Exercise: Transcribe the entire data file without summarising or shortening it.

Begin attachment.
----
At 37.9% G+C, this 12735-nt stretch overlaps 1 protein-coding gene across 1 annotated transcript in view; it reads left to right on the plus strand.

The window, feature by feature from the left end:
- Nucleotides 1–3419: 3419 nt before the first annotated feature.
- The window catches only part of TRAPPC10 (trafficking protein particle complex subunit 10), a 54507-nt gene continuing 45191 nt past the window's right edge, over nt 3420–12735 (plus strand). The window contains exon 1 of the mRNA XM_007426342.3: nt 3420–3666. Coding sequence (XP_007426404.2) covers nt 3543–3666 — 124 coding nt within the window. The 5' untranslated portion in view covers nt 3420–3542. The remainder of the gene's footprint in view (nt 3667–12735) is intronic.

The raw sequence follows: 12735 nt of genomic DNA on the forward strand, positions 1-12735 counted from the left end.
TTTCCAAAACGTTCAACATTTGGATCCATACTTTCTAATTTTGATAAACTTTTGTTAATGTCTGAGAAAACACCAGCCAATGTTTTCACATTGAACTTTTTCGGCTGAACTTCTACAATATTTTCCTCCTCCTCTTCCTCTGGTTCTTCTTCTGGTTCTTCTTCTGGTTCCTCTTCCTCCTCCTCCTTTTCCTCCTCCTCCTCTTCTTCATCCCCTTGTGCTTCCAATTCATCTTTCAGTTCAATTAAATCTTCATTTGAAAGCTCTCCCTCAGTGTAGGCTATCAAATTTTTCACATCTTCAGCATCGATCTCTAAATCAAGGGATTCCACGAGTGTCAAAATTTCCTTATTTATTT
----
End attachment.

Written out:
At 37.9% G+C, this 12735-nt stretch overlaps 1 protein-coding gene across 1 annotated transcript in view; it reads left to right on the plus strand.

The window, feature by feature from the left end:
- Nucleotides 1–3419: 3419 nt before the first annotated feature.
- The window catches only part of TRAPPC10 (trafficking protein particle complex subunit 10), a 54507-nt gene continuing 45191 nt past the window's right edge, over nt 3420–12735 (plus strand). The window contains exon 1 of the mRNA XM_007426342.3: nt 3420–3666. Coding sequence (XP_007426404.2) covers nt 3543–3666 — 124 coding nt within the window. The 5' untranslated portion in view covers nt 3420–3542. The remainder of the gene's footprint in view (nt 3667–12735) is intronic.

The raw sequence follows: 12735 nt of genomic DNA on the forward strand, positions 1-12735 counted from the left end.
TTTCCAAAACGTTCAACATTTGGATCCATACTTTCTAATTTTGATAAACTTTTGTTAATGTCTGAGAAAACACCAGCCAATGTTTTCACATTGAACTTTTTCGGCTGAACTTCTACAATATTTTCCTCCTCCTCTTCCTCTGGTTCTTCTTCTGGTTCTTCTTCTGGTTCCTCTTCCTCCTCCTCCTTTTCCTCCTCCTCCTCTTCTTCATCCCCTTGTGCTTCCAATTCATCTTTCAGTTCAATTAAATCTTCATTTGAAAGCTCTCCCTCAGTGTAGGCTATCAAATTTTTCACATCTTCAGCATCGATCTCTAAATCAAGGGATTCCACGAGTGTCAAAATTTCCTTATTTATTT